Rachael Rachael, a mom of two daughters, is a freelance editor and writer who enjoys gardening and dreams of keeping chickens in her suburban St. Louis backyard. In her spare time, she helps to edit her husband’s science fiction books. Read more of Rachael's work at www.rachaelsjohnston.com or contact her by emailing rachael@mumblingmommy.com.

Check out all of the posts in the Mommy Money series.

My husband, daughters, and I go to garage sales almost every weekend during the warmer months. We live in a large suburban area where we can hit dozens of sales without driving more than a 10-minute radius from our home. We go partly for the entertainment and to browse, but I also buy many of my daughters’ clothes at these sales, my husband likes to look for random tech and guy gadgets, and we all like picking up the occasional secondhand book. A few toys somehow find their way into our home, too.

A common sight at these garage sales is the humble lemonade stand. Most of us operated our own stands when we were young, and they’re pretty much the same now: Kids put on their best cute faces and hawk overpriced sugary drinks of dubious quality.

Admittedly, my husband and I are fuddy-duddies. We don’t buy the lemonade.

Lemonade stands tend to be overdone where we live. We commonly come across half a dozen on one Saturday alone, and we are such practical bargain hunters that lemonade stands seem like fluff on the side, something we don’t really need, especially when we stock our car with refillable water bottles and snacks from home on Saturday mornings.

So we mostly ignore the lemonade stands. Live and let live.

Except, setting foot on the driveway at some garage sales with lemonade stands is akin to visiting a used car dealership.

This is what happens. The kid is slouched in a lawn chair at his lemonade stand. He has no customers. He complains to his parents that no one is buying his lemonade. The parents loudly lecture the kid, saying, “Have you asked anyone if they’d like to buy some? You won’t sell any if you don’t put in a little effort. Go on and hustle.”

The kid then systematically goes around to each individual at the sale and asks them to buy lemonade. I feel put on the spot. I feel like a jerk when I say no in front of the kid and his parents, even though I say it politely. Mostly, I feel like it is implied that I should buy lemonade because they’re kids, they’re cute, they’re “working,” and it’s the “nice” thing to do. It’s high pressure sales tactics and hovering parents all rolled into one.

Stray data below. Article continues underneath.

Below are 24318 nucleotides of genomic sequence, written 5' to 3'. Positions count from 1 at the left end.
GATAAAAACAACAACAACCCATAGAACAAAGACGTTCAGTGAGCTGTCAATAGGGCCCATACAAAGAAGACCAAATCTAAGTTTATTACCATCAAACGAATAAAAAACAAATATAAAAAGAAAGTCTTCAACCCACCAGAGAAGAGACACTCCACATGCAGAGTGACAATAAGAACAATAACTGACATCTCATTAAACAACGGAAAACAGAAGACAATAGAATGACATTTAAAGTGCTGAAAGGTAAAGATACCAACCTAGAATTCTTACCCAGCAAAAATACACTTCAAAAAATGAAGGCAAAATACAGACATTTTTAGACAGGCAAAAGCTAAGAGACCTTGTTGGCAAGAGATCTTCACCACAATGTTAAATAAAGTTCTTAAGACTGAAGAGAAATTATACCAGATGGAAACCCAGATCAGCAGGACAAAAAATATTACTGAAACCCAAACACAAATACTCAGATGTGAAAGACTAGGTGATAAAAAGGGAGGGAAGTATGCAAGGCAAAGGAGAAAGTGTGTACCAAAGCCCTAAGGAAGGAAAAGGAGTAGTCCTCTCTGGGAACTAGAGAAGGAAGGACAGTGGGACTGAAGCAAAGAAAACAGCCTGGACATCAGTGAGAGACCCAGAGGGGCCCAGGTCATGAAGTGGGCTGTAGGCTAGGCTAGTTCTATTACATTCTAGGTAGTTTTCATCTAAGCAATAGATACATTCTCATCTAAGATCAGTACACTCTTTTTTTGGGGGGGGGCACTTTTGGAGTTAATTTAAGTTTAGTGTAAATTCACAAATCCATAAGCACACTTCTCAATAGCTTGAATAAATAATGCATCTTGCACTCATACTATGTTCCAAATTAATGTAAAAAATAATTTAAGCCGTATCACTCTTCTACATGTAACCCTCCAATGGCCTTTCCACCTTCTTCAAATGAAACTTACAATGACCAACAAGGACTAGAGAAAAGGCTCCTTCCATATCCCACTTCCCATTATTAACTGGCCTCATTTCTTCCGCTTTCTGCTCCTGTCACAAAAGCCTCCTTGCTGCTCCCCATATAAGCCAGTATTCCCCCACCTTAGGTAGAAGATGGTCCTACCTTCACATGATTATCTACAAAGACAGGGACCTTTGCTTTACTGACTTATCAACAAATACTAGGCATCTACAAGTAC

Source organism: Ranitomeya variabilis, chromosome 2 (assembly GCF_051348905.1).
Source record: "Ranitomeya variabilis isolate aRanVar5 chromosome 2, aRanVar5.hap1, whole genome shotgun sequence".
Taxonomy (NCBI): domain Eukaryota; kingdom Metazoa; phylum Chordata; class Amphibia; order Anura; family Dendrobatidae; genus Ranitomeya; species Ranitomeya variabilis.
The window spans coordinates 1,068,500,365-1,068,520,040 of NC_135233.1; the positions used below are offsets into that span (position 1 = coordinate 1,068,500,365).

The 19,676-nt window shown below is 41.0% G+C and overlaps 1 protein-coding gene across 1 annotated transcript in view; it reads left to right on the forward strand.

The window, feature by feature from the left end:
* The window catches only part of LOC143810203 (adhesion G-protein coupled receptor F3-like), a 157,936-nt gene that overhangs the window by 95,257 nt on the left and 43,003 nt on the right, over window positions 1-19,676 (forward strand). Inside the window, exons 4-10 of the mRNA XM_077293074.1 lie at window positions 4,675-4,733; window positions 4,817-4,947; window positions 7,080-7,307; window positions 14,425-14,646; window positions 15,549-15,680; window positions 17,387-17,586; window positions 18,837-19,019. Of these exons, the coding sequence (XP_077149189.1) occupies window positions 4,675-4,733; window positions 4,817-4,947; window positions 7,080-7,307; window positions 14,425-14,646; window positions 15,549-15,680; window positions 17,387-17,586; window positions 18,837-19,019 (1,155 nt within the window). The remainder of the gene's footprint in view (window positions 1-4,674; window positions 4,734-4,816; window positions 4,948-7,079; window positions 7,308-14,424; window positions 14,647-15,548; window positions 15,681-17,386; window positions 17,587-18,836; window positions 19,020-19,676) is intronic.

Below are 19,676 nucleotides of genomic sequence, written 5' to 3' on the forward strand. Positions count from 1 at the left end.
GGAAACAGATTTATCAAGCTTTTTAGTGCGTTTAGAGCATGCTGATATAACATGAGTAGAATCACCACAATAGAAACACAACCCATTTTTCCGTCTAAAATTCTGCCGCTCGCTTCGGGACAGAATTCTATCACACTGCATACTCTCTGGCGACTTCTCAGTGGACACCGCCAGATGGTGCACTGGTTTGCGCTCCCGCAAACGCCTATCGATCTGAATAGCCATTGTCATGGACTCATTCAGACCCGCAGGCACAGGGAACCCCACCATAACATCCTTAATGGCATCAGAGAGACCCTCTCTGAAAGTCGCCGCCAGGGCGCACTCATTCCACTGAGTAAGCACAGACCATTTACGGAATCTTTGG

I just smile and say no. I’m teaching my oldest daughter to do the same. A few times, these kids have approached my unsuspecting 4-year-old and asked her, “Do you want some lemonade?” My daughter initially thought it was a kind, no-strings-attached offer and didn’t realize she was supposed to pay for it.

Most of my friends shrug and say, “It’s no big deal. Let the kids have fun and sell their lemonade.” I agree it is a free market. People can try to sell anything they want to sell, including lemonade.

If my daughters get an entrepreneurial streak and want a stand someday, though, I might offer a few suggestions. First of all, do something less hackneyed. Consider cookies, brownies, ice cream cones, hot chocolate, coffee, or doughnuts. They’ve been done before, but they’re not quite as old hat as lemonade.

For something really different, how about homemade loaves of bread made easily in a bread machine? Kids can easily whip up a couple of loaves of quick breads like banana breads, especially in the miniature loaf size. Let them dump fruit and yogurt in the blender and sell custom-made smoothies. If my daughters still insist on lemonade, how about making it from real lemons rather than the powdered mix?

As a customer, this stuff might get my attention.

Really, though, kids can sell whatever they want. The top rule for our daughters will be to let the customers shop in peace.

Because pushy sales people just make everyone uncomfortable.

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Category: Family Finances

Tags: cash